Pueblo National Weather Service Drought Impact Statement


March of 2013 was a generally cold month across southeast Colorado, due in part to a cool northwest flow pattern brought on by a persistent and extremely negative climate feature in the Arctic.  With this in mind, the current U.S. Drought Monitor indicates exception drought (D4) conditions depicted across Crowley, Otero, Kiowa and most of Bent and Prowers Counties, as well as portions of central and northwestern Las Animas County. 

Extreme drought (D3) conditions also remain across the rest of Las Animas County, extreme southeastern Bent County, extreme southern Prowers County and northern and eastern portions of Baca County.  Severe drought (D2) conditions continue to be depicted in extreme southeastern Las Animas and the rest of Baca County. 

Although some beneficial moisture has been received across portions of south central and southeastern Colorado over the past few months, it has not been widespread and enough to overcome the persistent drought conditions brought on by very warm and dry weather experienced over the past two years.  The drought has impacted south central and southeast Colorado in many ways, including increased wildfire activity and poor yields on non irrigated crops.  The latest Colorado Water Availability Task Force report indicated many municipalities are preparing to respond to continued drought conditions.  The two biggest water utilities in the state, Denver Water and Colorado Springs Utilities, have implemented Stage 2 drought declarations as of the first of April throughout the spring and summer season.

Moisture from the past two months has not been sufficient to alleviate the moderate to high fire danger across the southeast region of Colorado.  Several accidental wild fire starts were reported over the past month, including approximately 100 acres of land in Bent County.  A Red Flag Alert was posted on Friday, April 5, running east to Kansas and stretching along the I-25 corridor between Trinidad and Woodland Park.  A continued lack of moisture, along with increasing temperatures and the start of the Convective Season, will likely keep high fire danger across the area. 

The latest CPC and VIC Soil Moisture calculations continue to indicate drier to much drier than normal soil moisture conditions across most of south central and southeast Colorado.  The largest deficits in soil moisture remain depicted across the southeast plains. 

The following figures indicate precipitation in inches, for portions of southeast Colorado for the past 365 days and the departure from normal precipitation amounts:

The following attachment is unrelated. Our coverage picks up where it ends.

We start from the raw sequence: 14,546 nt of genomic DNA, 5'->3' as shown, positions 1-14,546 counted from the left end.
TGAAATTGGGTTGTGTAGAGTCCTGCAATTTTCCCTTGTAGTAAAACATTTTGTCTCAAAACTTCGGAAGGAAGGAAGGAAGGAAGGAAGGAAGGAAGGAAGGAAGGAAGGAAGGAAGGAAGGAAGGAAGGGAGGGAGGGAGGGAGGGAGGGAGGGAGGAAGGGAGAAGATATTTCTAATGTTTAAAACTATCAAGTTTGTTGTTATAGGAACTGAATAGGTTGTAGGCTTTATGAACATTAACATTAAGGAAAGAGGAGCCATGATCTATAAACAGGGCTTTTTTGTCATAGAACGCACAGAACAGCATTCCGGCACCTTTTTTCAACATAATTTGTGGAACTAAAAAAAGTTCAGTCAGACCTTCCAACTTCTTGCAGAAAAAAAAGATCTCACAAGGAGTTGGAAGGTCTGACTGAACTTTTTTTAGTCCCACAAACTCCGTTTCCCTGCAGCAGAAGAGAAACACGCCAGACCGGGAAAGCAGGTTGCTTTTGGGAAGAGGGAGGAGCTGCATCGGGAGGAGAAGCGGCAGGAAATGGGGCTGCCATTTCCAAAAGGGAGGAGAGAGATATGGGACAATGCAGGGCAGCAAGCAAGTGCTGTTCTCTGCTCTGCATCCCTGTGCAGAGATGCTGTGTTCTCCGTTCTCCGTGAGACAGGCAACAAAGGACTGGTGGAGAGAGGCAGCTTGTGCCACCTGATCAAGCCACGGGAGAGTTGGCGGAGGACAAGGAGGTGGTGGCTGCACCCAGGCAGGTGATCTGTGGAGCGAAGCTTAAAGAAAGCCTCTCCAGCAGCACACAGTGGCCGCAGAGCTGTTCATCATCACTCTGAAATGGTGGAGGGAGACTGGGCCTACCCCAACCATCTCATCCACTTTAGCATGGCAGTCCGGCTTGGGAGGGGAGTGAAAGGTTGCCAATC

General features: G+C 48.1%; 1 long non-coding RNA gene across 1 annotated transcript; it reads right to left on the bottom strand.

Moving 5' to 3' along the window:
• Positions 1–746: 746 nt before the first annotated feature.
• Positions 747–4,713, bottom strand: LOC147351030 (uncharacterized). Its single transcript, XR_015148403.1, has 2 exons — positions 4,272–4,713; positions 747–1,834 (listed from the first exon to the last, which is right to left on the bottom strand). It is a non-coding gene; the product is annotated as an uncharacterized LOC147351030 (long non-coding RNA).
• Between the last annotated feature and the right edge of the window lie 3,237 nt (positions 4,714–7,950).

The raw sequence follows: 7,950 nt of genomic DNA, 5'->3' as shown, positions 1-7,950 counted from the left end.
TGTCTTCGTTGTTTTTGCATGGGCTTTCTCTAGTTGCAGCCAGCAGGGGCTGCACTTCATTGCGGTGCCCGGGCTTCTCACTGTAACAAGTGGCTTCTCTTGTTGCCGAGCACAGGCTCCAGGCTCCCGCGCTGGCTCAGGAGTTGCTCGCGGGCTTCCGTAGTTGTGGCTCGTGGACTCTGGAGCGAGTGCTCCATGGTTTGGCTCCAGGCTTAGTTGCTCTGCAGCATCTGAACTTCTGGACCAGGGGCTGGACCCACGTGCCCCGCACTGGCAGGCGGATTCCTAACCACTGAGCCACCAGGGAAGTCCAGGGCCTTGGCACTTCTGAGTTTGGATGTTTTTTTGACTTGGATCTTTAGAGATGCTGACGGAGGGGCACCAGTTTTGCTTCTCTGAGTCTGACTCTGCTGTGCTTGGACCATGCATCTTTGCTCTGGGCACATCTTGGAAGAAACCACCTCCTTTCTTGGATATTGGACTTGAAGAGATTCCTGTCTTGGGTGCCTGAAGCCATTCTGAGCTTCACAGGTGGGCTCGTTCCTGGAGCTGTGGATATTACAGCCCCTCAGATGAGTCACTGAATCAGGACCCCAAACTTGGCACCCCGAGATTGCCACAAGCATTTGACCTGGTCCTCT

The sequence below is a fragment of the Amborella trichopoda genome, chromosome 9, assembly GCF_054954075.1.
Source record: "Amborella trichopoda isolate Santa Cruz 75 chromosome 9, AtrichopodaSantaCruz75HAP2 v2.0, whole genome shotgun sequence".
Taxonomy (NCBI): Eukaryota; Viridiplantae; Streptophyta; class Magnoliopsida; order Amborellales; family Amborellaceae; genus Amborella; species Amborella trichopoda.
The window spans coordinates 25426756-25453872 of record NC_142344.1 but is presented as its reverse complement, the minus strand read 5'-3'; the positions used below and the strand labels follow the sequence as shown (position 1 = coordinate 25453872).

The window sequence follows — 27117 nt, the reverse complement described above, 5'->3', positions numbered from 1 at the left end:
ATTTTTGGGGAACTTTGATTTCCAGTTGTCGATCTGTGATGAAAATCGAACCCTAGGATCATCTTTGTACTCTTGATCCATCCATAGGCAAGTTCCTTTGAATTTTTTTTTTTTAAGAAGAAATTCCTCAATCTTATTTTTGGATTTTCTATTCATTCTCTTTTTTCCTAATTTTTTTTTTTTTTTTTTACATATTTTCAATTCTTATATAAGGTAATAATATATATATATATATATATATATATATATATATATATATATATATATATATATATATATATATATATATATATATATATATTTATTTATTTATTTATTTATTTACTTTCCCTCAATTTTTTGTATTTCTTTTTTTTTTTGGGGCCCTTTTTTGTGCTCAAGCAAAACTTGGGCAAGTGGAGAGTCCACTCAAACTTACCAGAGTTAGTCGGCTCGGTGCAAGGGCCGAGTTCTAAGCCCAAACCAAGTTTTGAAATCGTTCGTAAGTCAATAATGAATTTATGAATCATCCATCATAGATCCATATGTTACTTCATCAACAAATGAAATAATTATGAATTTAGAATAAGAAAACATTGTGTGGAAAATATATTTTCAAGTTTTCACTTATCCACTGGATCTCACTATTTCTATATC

Past 365 Days     Depart/Normal Precip 

PUB Airport                        5.16                             -7.41
Eads                                 10.26                             -5.42
Haswell                              7.96                             -7.38
Lamar                                 7.31                             -7.89
Campo 7S                         11.67                             -5.29
Walsh 1W                         16.85                            -2.31
Kim 15 NNE                      11.83                             -5.01
Walsenburg                      10.84                             -7.20
Trinidad                              8.82                             -7.49 

March snowfall produced a nominal increase in the statewide snowpack with the 73% of average reading on March 1st, increasing to 74% on April 1st.  There is some good news in that most major basins continue to accumulate snow and have yet to reach their peaks for the year.  The southwest portion of the state is an exception with significant decreases in snowpack percentages over the past month.  Cooler than normal temperatures have also delayed snowpack melt, contributing to a delay in the average snowpack melt timetable. 

In the Arkansas Basin, the April 1st snowpack increased 3% to 74% of average overall and 122% of this same time last year.  Overall reservoir storage for the Arkansas Basin was 55% at the end of March and below the 64% of average a year ago at this time.  The most recent streamflow forecasts continue to point to well below normal volumes in all the major river basins throughout the state for the spring and summer.

Filed Under: AgricultureBusinessCountyEconomyFeaturedGranadaHollyLamarProwers CountyWeatherWiley


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